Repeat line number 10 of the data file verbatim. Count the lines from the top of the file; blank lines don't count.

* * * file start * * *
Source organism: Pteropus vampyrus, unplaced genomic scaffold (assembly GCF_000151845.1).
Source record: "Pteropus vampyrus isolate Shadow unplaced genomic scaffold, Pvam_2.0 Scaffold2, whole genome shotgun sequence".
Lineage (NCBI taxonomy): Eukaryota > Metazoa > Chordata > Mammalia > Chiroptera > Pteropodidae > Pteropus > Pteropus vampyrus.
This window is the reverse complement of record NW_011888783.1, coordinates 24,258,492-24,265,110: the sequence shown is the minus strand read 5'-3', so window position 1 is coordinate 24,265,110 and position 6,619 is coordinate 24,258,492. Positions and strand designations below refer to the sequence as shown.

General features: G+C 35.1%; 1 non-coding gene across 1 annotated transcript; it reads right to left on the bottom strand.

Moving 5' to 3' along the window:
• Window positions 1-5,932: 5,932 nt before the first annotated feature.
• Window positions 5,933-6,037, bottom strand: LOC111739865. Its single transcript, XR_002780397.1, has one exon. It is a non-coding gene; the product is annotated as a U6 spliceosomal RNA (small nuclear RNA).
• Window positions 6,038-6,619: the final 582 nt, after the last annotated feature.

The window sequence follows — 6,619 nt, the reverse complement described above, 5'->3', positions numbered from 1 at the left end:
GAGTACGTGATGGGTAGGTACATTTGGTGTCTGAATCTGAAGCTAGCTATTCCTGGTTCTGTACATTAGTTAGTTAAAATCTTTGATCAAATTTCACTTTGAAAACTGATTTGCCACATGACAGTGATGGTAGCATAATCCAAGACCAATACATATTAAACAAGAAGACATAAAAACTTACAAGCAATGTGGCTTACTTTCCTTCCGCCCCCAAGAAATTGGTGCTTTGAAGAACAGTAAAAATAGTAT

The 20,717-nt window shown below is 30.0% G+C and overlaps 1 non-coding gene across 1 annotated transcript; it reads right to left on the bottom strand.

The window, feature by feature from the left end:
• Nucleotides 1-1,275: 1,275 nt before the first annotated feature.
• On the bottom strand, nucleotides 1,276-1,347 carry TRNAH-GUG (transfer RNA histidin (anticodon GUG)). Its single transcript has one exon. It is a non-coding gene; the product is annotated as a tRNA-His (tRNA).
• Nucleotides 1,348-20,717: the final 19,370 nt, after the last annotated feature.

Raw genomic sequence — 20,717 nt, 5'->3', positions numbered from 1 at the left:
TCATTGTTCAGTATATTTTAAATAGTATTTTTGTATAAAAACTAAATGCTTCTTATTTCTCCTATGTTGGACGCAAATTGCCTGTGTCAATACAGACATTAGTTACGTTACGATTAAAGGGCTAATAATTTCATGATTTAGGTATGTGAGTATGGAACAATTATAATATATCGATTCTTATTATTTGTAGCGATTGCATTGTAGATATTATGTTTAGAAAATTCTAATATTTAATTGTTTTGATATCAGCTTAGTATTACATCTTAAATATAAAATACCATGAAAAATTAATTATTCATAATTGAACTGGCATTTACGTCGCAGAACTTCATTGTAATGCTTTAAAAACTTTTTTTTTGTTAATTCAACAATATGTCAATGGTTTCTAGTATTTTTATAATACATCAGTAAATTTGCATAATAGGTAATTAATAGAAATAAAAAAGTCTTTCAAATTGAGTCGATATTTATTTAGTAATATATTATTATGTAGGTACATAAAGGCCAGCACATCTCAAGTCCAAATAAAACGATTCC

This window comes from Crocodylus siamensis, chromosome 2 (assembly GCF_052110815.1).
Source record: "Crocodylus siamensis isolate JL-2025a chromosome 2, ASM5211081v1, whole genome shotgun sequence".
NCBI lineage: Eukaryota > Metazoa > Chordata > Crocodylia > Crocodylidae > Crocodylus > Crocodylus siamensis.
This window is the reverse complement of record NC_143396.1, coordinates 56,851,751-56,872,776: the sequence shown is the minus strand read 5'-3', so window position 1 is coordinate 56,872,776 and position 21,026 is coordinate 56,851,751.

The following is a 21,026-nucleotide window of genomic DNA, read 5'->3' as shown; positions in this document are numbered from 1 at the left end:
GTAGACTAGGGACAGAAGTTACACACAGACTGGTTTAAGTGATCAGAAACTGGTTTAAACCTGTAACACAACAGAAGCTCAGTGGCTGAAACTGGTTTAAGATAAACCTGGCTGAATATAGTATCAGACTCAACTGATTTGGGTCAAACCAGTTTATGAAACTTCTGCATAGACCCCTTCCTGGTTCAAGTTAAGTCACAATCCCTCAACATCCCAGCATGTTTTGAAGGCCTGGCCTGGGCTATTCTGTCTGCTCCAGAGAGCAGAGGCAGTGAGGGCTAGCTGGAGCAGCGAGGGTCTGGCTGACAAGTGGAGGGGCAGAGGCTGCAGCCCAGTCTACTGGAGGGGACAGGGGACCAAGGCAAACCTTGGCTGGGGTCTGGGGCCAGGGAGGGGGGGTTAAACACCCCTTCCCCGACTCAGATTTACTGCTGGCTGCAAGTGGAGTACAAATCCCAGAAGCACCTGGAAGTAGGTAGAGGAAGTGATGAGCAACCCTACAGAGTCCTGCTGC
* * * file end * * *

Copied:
The window sequence follows — 6,619 nt, the reverse complement described above, 5'->3', positions numbered from 1 at the left end: